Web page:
People like Android because they like openness and because they like choice. The ability to boot a second, open-source operating system on your Android device is then a pretty compelling proposition. Following a flurry of activity around various fora, some progress has been made in booting the Linux-based Maemo 5 successor, MeeGo, on select Android devices. These devices, namely the Nexus One, Streak, and Desire are all based on the Snapdragon QSD8250 and it is that chipset the development community is focusing on.

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Credit: vgrade/M.Brook

Right now, it’s unclear exactly how functional the OS is, and, as usual, the development is suffering from issues with driver cross-compatibility and other similar obstacles. One particular stumbling block appears to be the closed-source nature of Qualcomm 3D drivers, preventing hardware acceleration of the user interface and resulting in painfully slow response times.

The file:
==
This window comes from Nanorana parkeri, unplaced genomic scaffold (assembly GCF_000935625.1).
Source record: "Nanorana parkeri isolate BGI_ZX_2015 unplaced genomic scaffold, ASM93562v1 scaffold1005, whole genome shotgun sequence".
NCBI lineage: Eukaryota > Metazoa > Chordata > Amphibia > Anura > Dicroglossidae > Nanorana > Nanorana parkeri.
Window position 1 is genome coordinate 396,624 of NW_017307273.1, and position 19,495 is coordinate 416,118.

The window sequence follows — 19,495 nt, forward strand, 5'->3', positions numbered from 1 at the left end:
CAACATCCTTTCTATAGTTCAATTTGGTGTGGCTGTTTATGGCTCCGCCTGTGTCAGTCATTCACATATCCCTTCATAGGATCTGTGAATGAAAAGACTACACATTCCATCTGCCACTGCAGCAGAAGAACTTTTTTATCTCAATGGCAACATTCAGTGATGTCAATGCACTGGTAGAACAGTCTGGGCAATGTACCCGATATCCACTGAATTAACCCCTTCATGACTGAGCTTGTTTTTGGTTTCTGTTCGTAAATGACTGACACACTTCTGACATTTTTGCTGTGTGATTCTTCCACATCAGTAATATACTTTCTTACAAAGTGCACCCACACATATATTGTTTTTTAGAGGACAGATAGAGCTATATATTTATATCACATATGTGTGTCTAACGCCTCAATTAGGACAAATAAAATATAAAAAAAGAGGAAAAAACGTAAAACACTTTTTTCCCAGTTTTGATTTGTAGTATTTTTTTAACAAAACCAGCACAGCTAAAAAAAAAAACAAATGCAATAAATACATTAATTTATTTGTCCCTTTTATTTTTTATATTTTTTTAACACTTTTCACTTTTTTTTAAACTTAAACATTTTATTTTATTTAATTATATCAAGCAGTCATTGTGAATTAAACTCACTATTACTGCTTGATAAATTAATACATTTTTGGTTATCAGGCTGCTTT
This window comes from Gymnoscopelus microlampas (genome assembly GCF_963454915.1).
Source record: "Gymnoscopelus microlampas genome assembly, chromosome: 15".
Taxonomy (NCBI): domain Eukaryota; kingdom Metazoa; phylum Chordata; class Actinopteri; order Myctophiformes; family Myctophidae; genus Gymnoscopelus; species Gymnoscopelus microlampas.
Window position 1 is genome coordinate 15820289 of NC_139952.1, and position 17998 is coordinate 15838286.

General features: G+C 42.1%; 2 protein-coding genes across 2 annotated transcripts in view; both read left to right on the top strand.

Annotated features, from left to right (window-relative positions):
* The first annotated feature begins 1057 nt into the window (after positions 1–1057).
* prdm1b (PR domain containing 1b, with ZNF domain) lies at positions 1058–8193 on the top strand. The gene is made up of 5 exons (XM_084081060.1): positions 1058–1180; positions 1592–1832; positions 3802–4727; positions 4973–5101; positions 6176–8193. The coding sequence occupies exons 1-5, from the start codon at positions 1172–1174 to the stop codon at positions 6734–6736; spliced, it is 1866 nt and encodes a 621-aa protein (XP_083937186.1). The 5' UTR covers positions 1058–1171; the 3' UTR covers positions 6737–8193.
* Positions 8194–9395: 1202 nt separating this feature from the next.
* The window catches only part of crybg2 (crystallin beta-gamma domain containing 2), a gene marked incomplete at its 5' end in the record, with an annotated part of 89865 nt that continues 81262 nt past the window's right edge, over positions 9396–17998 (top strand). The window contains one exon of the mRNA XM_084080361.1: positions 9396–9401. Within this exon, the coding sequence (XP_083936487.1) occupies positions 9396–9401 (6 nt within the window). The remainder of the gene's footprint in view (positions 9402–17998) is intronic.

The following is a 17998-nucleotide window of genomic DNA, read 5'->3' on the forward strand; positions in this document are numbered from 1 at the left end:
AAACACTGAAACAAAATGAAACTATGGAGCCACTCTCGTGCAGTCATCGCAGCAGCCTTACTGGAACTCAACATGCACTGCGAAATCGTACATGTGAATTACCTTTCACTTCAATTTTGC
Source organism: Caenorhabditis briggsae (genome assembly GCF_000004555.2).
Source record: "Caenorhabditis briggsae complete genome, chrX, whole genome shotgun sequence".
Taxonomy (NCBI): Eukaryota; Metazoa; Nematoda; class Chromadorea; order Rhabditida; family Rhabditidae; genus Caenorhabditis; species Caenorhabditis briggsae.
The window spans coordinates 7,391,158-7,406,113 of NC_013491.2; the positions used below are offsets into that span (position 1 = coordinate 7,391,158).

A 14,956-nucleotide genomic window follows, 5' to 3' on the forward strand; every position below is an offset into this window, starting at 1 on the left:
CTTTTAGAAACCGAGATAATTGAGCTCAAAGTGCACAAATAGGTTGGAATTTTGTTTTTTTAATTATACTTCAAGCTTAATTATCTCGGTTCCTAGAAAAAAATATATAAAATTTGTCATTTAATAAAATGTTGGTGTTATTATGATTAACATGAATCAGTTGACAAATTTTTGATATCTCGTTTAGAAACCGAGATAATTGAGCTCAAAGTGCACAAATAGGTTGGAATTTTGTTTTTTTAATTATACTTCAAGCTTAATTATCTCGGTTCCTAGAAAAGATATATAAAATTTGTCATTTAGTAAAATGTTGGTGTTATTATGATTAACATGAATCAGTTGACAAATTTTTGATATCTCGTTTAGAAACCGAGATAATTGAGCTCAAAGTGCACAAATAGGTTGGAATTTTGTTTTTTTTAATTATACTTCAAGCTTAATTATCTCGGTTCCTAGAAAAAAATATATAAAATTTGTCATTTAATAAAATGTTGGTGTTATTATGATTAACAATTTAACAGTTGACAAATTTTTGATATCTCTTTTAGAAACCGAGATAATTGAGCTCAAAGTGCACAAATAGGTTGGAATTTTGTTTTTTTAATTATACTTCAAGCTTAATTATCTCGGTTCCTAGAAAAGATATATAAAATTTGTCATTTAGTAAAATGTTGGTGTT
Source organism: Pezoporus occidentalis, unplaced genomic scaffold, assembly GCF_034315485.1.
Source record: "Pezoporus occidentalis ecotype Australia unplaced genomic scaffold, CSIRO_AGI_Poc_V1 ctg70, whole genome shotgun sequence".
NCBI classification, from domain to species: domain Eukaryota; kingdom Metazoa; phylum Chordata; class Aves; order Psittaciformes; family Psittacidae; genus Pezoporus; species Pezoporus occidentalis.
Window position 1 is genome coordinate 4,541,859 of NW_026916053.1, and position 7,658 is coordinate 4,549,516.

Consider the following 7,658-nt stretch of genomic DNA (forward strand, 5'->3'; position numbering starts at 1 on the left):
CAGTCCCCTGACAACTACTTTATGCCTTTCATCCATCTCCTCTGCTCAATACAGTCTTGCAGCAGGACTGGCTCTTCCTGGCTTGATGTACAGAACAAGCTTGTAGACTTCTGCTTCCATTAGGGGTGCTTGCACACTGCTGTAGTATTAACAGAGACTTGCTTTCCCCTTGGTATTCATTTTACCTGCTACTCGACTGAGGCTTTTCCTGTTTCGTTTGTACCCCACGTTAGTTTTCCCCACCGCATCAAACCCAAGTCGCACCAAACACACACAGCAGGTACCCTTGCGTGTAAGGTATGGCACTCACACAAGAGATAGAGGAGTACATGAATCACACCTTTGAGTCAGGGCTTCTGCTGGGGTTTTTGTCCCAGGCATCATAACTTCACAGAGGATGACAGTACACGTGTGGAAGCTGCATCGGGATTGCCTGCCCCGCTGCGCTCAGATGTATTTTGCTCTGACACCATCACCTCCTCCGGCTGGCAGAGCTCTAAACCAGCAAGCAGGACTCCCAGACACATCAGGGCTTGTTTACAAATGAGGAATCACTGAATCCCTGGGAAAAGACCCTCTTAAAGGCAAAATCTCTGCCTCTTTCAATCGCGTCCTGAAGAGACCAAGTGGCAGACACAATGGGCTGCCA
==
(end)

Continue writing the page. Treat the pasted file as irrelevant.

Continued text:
The Nexus One port appears to be making progress the fastest, with dev @vgrade recently tweeting the above pictures of the MeeGo homescreen and menu. Likewise, @Termana posted a blurry image of the homescreen on the HTC Desire today, which is encouraging but not much of an indication of the OS’s readiness for use.

For those interested in technical details, according to @vgrade, progress is stalled due to the absence of redistributable glibc 3D drivers, as opposed to those using Android’s Bionic libc library, and it is up to Qualcomm to release these drivers to allow for a proper port.

Discussion of the port is ongoing in the #meego-arm channel of the Freenode IRC network, but don’t expect to understand much unless you speak Linuxese.

Further Reading: MeeGo ARM MSM/QSD Wiki; How To Run Debian With X11 On Your Nexus One